The more people cook Thai food, the more their shopping list shrinks, she says. The first few dishes may seem daunting but once their pantry is stocked, it becomes progressively easier. To this end, Chongchitnant features an extensive “Basic Thai Pantry” section in Sabai, which she concludes with a list of the minimum Thai pantry and freezer items, and an ingredient substitution guide.
Cook This: Three recipes from Sabai, including minimalist pad thai
My Thali: Ottawa chef Joe Thottungal’s meals of many parts
She also has a map on her website designed to help “get people over that ingredient hurdle”: Find an Asian Grocer. People from all over the world have added their go-to grocery stores for Thai ingredients. And while supermarkets such as T&T have a great selection, Chongchitnant encourages people to not underestimate mom-and-pop Asian grocery stores.
“Sometimes they have the most difficult-to-find stuff. In Vancouver, whenever I need specifically Thai ingredients, there’s one store that I go to on Kingsway. And you would not even notice it from the street, it’s so hole-in-the-wall, but they have everything. And it’s kind of like insiders-only knowledge that this is where you go, but they’re on my map.”
People from outside the culture often assume Thai cooking is more complicated than it is, she adds, because they equate it with the dishes served at restaurants, food stalls and carts. As with any cuisine, the difference between restaurant food and home cooking is vast. Some Thai dishes are complicated, says Chongchitnant, but the weeknight-friendly recipes she features in Sabai are not.
Take one of Sabai’s especially easy recipes, garlicky cabbage fish sauce stir-fry, which had a viral moment in Thailand. It comes together in less than 10 minutes and uses just four ingredients. “That’s a staple vegetable side dish that we eat all the time, like a curry that doesn’t have all sorts of garnishes, and bells and whistles around it. So, (home cooking) can be a lot simpler.”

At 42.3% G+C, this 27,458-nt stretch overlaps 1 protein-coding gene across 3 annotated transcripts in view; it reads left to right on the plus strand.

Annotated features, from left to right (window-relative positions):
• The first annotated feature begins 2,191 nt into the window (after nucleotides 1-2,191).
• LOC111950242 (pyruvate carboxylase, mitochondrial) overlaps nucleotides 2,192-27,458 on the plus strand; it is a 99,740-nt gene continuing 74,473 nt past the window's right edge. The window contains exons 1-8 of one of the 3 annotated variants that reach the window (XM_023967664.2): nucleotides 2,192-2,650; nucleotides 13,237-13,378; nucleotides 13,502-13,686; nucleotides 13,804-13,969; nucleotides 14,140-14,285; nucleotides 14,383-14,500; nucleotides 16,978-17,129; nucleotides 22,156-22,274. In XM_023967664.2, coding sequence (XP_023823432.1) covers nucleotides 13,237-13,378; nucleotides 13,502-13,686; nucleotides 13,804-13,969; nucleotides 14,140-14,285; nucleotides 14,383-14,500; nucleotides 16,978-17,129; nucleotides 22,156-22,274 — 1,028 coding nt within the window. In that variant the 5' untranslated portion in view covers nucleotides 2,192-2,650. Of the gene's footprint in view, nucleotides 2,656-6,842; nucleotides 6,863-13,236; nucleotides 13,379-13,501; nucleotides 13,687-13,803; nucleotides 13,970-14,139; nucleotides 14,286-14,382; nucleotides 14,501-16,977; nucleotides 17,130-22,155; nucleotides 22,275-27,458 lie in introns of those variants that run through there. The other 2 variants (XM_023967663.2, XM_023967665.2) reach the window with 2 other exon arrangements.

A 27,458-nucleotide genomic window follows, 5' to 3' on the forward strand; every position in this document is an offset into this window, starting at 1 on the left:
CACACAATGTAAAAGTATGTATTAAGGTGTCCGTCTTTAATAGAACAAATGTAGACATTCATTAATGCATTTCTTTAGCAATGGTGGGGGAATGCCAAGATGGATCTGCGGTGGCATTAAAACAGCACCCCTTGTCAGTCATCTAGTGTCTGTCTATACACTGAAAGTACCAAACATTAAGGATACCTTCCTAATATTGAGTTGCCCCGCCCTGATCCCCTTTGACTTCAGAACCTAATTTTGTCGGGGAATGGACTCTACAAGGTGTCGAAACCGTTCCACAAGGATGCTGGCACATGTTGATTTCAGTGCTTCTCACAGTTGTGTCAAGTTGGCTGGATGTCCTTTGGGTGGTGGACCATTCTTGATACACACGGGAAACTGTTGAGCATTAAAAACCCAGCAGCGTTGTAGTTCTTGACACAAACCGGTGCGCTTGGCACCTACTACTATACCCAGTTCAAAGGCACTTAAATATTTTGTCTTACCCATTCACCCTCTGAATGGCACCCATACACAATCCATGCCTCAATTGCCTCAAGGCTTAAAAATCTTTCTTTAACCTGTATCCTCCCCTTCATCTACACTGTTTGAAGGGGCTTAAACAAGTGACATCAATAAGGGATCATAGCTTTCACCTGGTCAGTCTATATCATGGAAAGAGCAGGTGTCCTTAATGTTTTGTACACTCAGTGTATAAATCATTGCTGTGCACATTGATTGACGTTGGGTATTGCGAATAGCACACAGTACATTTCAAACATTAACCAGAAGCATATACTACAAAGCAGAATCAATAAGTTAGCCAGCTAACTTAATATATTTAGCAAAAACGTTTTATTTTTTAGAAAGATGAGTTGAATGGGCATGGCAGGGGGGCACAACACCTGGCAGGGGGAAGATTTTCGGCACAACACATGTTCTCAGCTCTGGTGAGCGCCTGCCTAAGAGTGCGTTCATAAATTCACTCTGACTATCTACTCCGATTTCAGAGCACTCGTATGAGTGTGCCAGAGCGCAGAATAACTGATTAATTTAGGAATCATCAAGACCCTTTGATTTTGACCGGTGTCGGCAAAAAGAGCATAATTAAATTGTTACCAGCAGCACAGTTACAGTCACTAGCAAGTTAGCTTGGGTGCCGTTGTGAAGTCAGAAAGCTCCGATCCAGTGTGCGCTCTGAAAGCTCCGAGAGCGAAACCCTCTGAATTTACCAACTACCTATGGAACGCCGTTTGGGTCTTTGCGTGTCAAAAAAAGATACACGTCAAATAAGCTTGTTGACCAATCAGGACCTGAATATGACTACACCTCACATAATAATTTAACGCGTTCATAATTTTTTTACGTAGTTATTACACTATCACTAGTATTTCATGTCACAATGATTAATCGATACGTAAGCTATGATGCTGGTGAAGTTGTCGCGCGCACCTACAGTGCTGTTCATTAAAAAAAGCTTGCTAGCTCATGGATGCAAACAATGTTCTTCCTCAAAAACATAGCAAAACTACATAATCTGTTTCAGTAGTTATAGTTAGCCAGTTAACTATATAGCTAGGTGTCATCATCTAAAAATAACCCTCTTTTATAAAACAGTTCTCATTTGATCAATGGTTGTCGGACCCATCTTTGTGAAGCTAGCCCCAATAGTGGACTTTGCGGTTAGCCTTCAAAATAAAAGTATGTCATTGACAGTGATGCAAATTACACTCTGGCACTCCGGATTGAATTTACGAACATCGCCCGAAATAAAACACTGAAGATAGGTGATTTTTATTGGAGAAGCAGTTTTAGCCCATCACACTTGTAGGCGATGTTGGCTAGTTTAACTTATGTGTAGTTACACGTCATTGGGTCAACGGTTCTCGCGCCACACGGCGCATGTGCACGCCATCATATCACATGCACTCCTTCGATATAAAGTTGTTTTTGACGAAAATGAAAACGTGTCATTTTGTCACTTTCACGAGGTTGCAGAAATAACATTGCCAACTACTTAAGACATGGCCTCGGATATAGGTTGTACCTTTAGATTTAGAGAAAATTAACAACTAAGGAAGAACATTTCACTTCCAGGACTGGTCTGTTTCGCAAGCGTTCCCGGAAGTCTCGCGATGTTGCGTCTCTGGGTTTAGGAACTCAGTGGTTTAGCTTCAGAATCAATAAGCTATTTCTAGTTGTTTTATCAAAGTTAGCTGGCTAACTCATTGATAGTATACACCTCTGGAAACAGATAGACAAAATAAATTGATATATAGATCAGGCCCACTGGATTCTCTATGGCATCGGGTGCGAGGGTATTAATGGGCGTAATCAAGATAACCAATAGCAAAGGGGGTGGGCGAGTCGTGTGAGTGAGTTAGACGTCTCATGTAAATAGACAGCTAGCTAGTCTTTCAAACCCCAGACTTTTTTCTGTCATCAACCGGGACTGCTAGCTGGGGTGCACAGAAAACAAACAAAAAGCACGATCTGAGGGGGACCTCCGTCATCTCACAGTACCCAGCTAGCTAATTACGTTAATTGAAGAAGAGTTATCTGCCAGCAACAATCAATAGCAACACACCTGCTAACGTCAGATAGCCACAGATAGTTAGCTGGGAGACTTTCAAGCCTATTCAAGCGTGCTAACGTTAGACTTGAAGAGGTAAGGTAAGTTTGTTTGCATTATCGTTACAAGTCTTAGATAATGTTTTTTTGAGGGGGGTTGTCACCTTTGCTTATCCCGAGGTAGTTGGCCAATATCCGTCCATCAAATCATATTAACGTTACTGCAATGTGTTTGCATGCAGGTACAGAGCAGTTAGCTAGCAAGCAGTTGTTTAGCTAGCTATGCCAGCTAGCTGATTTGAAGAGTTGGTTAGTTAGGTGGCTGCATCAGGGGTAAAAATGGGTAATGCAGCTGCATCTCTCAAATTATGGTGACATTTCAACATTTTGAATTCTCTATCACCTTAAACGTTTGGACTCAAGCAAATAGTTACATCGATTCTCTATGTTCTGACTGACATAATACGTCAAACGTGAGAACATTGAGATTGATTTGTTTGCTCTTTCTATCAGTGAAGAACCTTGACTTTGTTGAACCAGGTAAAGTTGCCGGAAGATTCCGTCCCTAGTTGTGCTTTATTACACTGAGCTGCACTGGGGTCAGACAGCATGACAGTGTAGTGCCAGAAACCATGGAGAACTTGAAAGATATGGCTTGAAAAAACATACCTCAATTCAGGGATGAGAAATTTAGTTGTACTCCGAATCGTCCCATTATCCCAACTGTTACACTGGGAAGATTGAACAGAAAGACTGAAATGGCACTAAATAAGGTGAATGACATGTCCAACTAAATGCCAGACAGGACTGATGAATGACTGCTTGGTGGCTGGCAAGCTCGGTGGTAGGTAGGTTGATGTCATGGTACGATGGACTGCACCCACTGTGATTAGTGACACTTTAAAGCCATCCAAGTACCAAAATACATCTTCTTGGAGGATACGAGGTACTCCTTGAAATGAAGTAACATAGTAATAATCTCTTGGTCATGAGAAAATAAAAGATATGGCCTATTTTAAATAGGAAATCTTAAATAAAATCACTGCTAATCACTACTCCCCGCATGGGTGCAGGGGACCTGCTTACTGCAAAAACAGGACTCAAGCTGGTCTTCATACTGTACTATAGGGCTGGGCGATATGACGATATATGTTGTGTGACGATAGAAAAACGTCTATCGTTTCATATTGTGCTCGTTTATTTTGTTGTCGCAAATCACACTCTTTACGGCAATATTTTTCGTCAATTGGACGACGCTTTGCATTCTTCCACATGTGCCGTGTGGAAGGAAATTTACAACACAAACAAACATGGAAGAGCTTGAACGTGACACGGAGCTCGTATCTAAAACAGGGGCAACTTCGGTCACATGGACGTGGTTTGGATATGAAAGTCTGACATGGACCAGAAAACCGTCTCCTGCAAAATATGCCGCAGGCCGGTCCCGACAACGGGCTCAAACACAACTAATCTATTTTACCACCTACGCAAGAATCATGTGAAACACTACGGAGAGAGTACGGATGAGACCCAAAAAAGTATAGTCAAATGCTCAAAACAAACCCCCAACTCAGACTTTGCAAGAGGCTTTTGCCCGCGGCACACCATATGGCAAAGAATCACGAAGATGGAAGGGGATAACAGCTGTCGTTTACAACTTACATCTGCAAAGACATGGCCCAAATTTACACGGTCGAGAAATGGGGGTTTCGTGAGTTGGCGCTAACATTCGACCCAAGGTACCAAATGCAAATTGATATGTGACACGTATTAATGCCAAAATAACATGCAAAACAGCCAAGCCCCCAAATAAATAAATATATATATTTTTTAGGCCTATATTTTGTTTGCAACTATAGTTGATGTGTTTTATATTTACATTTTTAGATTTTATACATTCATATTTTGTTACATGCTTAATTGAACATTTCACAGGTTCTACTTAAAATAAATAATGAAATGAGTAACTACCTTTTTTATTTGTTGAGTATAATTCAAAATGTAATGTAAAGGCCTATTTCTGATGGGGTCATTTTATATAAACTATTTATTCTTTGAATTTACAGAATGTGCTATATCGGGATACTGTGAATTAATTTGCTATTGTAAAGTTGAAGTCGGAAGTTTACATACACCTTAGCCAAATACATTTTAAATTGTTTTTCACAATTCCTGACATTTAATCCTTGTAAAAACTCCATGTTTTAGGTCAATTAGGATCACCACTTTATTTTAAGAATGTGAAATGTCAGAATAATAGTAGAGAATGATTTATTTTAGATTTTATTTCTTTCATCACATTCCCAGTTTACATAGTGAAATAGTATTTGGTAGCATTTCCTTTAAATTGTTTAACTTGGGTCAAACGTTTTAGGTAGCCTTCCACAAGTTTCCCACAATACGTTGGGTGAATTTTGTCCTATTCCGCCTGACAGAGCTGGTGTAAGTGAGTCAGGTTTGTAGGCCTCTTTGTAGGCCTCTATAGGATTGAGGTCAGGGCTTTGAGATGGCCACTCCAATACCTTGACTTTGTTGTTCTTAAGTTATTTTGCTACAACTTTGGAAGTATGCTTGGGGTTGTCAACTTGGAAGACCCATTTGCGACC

As in Hot Thai Kitchen, Chongchitnant incorporated QR codes linking to more details on ingredients and techniques. How to wrap salad rolls, for example, can be grasped easily from watching a video in a way it might not from the page. She sees QR codes as a bridge. “When it comes to cooking an unfamiliar cuisine, a video is really great because you can see what you’re supposed to be doing.”
Chongchitnant started cooking professionally at Thai and Western restaurants after graduating from the University of British Columbia with a degree in nutritional science. She went on to study at Le Cordon Bleu culinary school in San Francisco where, in her apartment kitchen, she started her YouTube channel.
Even though she decided to continue her cooking career outside of restaurants, Chongchitnant is grateful for the experience. Chefs move differently in the kitchen, she says, and she set out to share some of what she learned about cooking more efficiently and quickly in the book.
After all, being a more efficient cook allows room to relax — and feeling at ease in the kitchen is the whole point. “I want people to be able to approach Thai cooking sabai-sabai. Without feeling like, OK, this is some project that you need to do. This is a difficult thing that you’re trying to accomplish. I want it to be a regular thing. I think that’s what it comes down to. If you feel like you want to eat Thai food on Wednesday, you can do that. It’s not a stretch to make it happen.”